This resource pack is designed to use archaeology as a theme in teaching the Social Environmental and Scientific Education (SESE) curriculum in an integrated manner. The main subject area covered is history with strong links to geography and science within the SESE framework. The pack is also designed to integrate across the entire curriculum.
The pack was first tested on a summer course organised by Limerick Education Centre in Scoil Dean Cussen School, Bruff, Co. Limerick in May 2003.
Subsequently it was piloted in six schools in Limerick City and County during the academic year 2003-4. It was then further developed in the summer course programme of 2004.
The feedback from participating teachers and pupils was of invaluable help, in particular the teacher logs from the pilot phase (see Teacher’s Log in each module.) The message that came through from this testing was that the modules were easy to teach and fun to learn. Archaeology is a very practical subject and the pupils of all ages and abilities readily engaged with its hands-on activity-based structure.
The pack is divided into twelve modules. It also contains Source Material, Health & Safety Guidelines, Glossary, and a general introduction to Irish archaeology entitled Brief Guide to Monuments and Artefacts.
The modules follow sequentially but there is an in-built flexibility. Each module can stand alone as an individual lesson plan. They can also be taught in smaller groups or as a sequenced programme, in four basic stages. The flexibility means that the teacher is free to pick and choose amongst the modules in whatever order suits their needs, and can select within the modules those sections that are appropriate to the particular age group they are teaching.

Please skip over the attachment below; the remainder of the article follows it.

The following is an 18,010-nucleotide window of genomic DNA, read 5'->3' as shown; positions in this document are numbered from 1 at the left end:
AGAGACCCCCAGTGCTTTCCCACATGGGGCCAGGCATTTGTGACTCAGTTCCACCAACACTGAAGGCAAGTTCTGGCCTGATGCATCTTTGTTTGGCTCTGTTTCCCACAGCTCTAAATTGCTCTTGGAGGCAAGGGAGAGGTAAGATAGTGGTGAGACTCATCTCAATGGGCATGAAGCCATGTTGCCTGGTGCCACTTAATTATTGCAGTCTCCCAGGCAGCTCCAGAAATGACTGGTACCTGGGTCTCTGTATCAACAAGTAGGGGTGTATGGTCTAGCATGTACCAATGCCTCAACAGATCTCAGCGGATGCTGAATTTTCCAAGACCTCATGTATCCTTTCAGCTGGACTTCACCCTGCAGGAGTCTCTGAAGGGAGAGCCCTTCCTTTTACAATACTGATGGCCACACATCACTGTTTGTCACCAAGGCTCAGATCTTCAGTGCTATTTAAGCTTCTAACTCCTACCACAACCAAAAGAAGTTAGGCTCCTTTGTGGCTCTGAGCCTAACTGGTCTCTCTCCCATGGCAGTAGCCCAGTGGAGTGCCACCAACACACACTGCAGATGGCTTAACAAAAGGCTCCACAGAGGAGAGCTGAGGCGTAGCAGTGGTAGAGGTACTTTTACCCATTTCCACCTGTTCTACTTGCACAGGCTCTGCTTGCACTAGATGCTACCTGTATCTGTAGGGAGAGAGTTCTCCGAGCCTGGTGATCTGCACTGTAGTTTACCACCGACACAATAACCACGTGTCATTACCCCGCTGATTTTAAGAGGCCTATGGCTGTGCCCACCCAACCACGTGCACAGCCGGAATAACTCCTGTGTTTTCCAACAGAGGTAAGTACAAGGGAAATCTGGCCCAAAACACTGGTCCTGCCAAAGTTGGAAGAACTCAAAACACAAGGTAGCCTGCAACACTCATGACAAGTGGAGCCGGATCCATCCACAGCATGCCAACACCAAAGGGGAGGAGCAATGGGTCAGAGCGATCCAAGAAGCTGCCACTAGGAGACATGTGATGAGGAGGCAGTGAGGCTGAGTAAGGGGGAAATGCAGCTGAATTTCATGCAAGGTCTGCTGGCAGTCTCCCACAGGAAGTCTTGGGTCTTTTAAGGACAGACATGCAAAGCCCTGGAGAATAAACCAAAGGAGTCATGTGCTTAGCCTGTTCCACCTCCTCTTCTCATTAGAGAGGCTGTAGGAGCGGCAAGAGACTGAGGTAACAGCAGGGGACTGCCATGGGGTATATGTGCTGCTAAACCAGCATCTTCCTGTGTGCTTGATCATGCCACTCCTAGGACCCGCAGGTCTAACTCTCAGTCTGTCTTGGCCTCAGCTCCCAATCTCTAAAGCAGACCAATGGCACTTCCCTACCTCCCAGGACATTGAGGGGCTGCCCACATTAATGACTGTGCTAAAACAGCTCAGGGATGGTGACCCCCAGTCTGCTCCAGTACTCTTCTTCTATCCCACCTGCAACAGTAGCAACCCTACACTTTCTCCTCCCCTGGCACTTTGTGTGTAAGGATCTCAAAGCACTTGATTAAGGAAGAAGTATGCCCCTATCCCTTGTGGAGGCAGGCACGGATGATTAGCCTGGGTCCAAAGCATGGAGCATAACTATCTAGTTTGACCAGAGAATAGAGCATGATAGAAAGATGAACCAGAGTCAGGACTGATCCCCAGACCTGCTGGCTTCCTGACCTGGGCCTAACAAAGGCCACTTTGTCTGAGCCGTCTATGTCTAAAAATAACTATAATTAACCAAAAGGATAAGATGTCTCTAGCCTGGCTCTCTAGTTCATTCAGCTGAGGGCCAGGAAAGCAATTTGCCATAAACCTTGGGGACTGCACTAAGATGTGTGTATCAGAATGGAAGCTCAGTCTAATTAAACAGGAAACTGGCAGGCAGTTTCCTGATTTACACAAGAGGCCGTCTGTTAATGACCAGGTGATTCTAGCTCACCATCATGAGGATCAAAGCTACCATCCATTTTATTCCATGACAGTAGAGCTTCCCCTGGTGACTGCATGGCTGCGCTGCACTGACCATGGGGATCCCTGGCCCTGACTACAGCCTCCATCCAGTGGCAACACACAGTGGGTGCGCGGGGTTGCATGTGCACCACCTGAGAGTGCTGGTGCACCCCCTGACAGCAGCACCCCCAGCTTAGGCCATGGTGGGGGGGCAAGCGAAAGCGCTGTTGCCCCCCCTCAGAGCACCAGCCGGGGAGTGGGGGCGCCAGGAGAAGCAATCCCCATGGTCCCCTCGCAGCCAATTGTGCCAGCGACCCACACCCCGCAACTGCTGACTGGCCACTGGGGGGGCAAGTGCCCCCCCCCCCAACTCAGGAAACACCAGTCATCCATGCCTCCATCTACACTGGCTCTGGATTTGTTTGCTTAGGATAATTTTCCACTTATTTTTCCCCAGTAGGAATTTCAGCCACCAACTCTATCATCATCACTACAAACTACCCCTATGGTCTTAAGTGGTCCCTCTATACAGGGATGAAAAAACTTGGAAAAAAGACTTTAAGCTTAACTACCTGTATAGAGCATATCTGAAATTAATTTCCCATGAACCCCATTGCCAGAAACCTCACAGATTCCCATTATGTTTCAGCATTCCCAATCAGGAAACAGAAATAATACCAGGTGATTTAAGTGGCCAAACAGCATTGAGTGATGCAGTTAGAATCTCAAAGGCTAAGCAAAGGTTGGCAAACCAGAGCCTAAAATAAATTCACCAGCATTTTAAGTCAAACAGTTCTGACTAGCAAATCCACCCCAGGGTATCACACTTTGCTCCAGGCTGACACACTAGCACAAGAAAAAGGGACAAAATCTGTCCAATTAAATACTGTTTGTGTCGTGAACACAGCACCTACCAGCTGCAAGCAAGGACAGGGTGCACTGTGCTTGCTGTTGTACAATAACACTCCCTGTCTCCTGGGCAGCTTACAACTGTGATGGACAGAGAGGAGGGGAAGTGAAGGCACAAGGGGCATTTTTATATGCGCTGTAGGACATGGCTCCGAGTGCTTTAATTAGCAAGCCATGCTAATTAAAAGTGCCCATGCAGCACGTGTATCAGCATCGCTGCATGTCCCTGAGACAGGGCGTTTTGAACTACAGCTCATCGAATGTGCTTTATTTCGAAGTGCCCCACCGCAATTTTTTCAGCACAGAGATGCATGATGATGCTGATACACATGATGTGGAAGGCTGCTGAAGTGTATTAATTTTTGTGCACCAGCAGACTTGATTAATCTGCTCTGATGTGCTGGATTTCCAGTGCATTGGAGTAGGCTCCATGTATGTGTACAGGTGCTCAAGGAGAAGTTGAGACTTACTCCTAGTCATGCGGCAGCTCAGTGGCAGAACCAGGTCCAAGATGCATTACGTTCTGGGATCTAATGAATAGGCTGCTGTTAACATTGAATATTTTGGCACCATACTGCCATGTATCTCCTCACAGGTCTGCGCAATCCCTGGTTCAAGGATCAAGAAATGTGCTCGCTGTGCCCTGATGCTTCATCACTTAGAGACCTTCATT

• The first three modules focus on ‘archaeology’ in general terms. Module 1 is an introduction to the concept of archaeology. Module 2 uses a timeline to look at the main periods of Irish archaeology and introduces some of the monuments and artefacts from each period. Module 3 deals with archaeological excavation.
• The next three modules focus on the Stone Age and feature practical experiments that explore the lifestyle of pre-historic people.
• Modules seven to nine look at old buildings and should give the pupils some basic skills to describe and appreciate their built heritage.
• As the curriculum places great emphasis on local studies the last three modules focus on this. It should be noted that module twelve is different from the others. It takes the form of a suggested project whereby the skills and abilities developed in the other modules, particularly modules seven to ten, are applied in terms of the area immediately surrounding the school.
Each module is presented in three stages, the first stage is the lesson plan itself which is laid out in a
sequential manner through to a closing activity. This also features some useful weblinks, and the key terms introduced in the module. The second stage contains the various activity sheets for the module. These can be photocopied and distributed to the pupils during the activity stage. The final stage contains the teacher guidelines. The guidelines are divided into (a) managing the module, which gives instructive information on applying the module to both junior and senior classes, (b) relevant background information where appropriate, and (c) the skills and strands which detail how the module compliments the revised Primary School Curriculum. Unfamiliar archaeological terms or technical words are highlighted in dark blue and a brief explanation of these is given in the Glossary.
Each module emphasises pupil-centred learning, in which pupils actively engage in activities that enable them to become educated observers. This complements the curriculum’s objective to teach pupils the skills of ‘working as an historian’.